Last week Vic answered some questions on Inside Out. In the intro to that piece we mentioned that Vic had described DCXX as "a bit assholish."
We want to clarify this statement.
In talking more to Vic we realized some things were lost in email communication and Vic was actually referring to his own answers as "a bit assholish," and not DCXX. So, we stand corrected, and apologize to Vic. Ahh, the joys of email.
Further, Vic wanted to respond to what some of our readers had said in the comments section of his interview and on the Livewire message board. This is what he had to say:
"HELLO HARDCORE PEOPLE:
1. Stop taking yourself so seriously.
2. Stop taking your "heroes" (but OH NO they're not "heroes") so seriously.
3. Relax. Floorpunch on gold, you'll get it in your next life. It's ok. Nothing else matters in the end.
4. I said that I was annoyed by youth crew straight edge since very early on. Does that really bother you so much?
5. I apologized for coming across a bit assholish in my answers.
GO PRACTICE A MOSH.
And now, we bring you some more questions and answers with Vic regarding 108.
Ok you guys just got back from South America - how was it? Any stand out stories or experiences? What are the biggest differences between the hardcore scene there and what you have experienced as of late in America?
The first half was great. Ecuador, Columbia, Chile, Argentina. Especially Chile. Brazil was somewhat lame until the very last show in Sao Paolo at the Animal Liberation fest.
The stand out story was staying in the home of a Christian hardcore band in Vittoria, Brazil and having the father say a prayer for us - a LOOOOONG ass prayer - on our way out - all the while with his arm around the great Atheist / Agnostic / Christian-hater Alan Peter Cage.
Big differences... not many... especially considering it's so far away. Hardcore is disappointingly uniform from scene to scene for the last 20 years or so. One thing was that girls were in the pit en masse doing their thing and there was no big debate about it, and no big issues surrounding it. It was completely normal and natural.
South America also saw the inclusion of Alan Cage on drums in 108. How did this come about, and what was it like playing with him again? Did it take him any practice at all to nail the songs? Where would you put him on the list of drummers you have played with over the years? Any drawbacks to playing with him?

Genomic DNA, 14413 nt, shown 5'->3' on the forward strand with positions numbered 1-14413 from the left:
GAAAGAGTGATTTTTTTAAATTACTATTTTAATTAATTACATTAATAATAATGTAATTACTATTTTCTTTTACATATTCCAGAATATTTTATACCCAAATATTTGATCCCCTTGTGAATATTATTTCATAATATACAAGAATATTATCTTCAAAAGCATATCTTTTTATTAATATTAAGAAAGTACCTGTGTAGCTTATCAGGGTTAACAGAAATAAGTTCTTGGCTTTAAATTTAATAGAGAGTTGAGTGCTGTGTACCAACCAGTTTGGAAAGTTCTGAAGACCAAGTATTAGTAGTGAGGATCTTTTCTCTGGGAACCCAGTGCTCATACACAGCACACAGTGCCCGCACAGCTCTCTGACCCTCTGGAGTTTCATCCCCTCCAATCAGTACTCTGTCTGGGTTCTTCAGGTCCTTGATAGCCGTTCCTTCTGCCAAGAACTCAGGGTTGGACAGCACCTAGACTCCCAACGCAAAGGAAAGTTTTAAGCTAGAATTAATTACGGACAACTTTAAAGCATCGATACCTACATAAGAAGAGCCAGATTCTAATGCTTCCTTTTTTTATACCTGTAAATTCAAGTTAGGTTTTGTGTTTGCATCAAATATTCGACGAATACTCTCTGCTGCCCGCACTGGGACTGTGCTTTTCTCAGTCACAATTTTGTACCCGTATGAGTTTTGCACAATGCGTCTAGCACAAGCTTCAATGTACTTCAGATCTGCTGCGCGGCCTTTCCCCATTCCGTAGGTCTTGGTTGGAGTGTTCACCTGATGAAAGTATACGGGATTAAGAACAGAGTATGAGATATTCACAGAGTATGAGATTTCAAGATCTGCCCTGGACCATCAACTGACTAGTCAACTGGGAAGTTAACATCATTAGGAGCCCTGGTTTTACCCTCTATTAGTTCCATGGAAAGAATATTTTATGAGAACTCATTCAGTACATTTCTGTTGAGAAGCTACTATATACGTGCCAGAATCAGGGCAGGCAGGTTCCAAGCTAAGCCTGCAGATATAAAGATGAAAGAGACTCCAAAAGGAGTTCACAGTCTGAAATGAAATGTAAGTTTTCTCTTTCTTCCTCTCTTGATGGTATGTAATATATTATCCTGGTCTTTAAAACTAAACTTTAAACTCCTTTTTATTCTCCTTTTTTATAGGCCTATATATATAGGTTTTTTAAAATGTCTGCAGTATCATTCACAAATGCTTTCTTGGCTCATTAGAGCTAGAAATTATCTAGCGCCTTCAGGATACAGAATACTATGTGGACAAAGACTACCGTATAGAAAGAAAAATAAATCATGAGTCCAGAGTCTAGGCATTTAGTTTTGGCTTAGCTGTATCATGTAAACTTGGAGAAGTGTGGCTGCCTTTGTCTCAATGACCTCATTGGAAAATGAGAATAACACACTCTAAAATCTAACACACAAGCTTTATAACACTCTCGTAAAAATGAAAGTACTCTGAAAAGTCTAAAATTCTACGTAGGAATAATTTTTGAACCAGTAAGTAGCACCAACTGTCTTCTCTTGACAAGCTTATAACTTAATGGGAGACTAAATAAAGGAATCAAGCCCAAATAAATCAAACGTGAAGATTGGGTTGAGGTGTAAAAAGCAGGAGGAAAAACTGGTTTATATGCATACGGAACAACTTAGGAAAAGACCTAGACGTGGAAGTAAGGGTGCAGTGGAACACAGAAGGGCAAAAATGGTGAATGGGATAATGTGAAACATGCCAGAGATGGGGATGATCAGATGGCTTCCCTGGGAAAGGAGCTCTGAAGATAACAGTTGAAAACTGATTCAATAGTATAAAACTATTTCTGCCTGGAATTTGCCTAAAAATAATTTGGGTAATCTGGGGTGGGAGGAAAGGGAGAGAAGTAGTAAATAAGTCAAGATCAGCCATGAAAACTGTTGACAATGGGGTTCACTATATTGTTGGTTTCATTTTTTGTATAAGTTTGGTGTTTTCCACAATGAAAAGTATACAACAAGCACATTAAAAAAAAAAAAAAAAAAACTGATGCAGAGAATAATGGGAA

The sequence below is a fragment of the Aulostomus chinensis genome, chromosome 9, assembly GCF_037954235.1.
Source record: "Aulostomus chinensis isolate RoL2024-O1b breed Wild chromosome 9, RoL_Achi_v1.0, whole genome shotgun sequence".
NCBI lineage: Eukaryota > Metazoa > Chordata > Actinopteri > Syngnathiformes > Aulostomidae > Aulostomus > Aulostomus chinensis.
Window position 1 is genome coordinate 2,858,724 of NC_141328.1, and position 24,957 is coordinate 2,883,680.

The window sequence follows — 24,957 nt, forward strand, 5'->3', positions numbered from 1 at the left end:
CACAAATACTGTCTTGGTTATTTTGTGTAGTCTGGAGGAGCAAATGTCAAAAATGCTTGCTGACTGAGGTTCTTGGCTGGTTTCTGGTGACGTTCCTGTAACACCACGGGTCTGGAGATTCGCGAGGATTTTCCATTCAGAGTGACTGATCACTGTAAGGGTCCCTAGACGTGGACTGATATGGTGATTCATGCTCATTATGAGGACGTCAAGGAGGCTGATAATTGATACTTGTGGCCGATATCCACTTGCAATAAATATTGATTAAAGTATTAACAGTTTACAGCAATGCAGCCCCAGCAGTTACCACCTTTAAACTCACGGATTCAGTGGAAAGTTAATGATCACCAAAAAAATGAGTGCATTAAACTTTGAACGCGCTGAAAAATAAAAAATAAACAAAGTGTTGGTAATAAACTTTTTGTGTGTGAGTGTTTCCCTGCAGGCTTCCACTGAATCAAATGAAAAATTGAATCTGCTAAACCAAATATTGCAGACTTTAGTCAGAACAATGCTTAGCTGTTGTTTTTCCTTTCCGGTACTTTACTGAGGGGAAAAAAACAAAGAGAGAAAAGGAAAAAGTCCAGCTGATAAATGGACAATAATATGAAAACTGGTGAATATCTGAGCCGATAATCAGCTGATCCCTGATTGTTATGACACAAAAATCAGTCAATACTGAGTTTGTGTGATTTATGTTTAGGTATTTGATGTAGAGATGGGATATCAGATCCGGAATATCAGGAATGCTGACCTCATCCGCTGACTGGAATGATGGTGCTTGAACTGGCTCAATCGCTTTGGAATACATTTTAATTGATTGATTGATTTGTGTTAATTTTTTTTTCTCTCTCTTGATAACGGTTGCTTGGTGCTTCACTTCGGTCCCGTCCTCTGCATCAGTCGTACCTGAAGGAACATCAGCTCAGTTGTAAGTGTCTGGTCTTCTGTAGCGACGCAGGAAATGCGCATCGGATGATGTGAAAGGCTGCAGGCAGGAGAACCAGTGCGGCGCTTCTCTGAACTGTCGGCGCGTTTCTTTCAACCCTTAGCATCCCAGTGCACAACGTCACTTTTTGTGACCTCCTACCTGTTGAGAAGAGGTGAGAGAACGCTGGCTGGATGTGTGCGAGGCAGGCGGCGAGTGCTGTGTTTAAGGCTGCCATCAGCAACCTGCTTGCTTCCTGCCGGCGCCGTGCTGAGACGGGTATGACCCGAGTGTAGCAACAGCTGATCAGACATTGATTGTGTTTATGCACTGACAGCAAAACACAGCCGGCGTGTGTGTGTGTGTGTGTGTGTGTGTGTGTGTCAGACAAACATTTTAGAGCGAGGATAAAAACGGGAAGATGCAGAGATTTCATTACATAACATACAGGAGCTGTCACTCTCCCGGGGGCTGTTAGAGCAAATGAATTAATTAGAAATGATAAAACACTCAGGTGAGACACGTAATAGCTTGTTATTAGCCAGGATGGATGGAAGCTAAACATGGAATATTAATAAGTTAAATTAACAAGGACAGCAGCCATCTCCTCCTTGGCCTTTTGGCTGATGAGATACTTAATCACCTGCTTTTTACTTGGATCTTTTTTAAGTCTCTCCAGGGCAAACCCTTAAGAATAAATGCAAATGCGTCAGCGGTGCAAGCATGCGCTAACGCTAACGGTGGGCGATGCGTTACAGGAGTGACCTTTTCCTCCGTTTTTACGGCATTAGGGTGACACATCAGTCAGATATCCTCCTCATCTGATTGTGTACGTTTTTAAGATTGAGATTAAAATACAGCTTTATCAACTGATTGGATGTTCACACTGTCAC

It came about because Alan and I have been musically connected for about 20 years now. It was amazing. He played everything really well, very heavy and mid-tempo - not rushed or fast. Alan gets the energy from hitting the drums really hard and badass, he doesn't need to make energy from speeding things up.
We practiced for a day in Ecuador.
I put Alan not only at the top of the list of drummers I've played with - but also at the top of the list of Drummers... period.
There were no drawbacks except that it was an awful lot of songs for him to learn in a short period of time. Alan is a great player and a really cool guy. The band got along great with him in it.
You sold some of your guitars on Ebay recently - some of these had seen many stages over the years and withstood a lot of damge (or, maybe they didn't). Was it tough to let them go? What are you currently owning/playing, and how long is a guitar typically lasting you these days (considering some of your on stage antics)?
It wasn't hard to let them go at all. I'm not really into "things" that much. I don't collect stuff, and I don't care that much about equipment. I guess that's part of the reason I got into spirituality, I'm not particularly into material things. It was fun to let them go. I'm glad that the guy who got them was really into them and happy to have them.
I have an endorsement from B.C. Rich. Right now I have a black Mockingbird special and a spalted (or something) maple Bich Exotic Classic. They are both excellent guitars. I can keep a guitar working indefinitely provided I don't crack the neck, which has only happened 2 or 3 times in my life. As long as the neck doesn't break I just work with whatever else goes wrong. I don't fix it, I just make it a part of the sound. Like if the frets get jagged indentations it stats to make cool sounds, buzzes, what have you. I do need to fix jacks though. That shit sucks when it breaks. These two guitars I have now have proved to be really strong so far.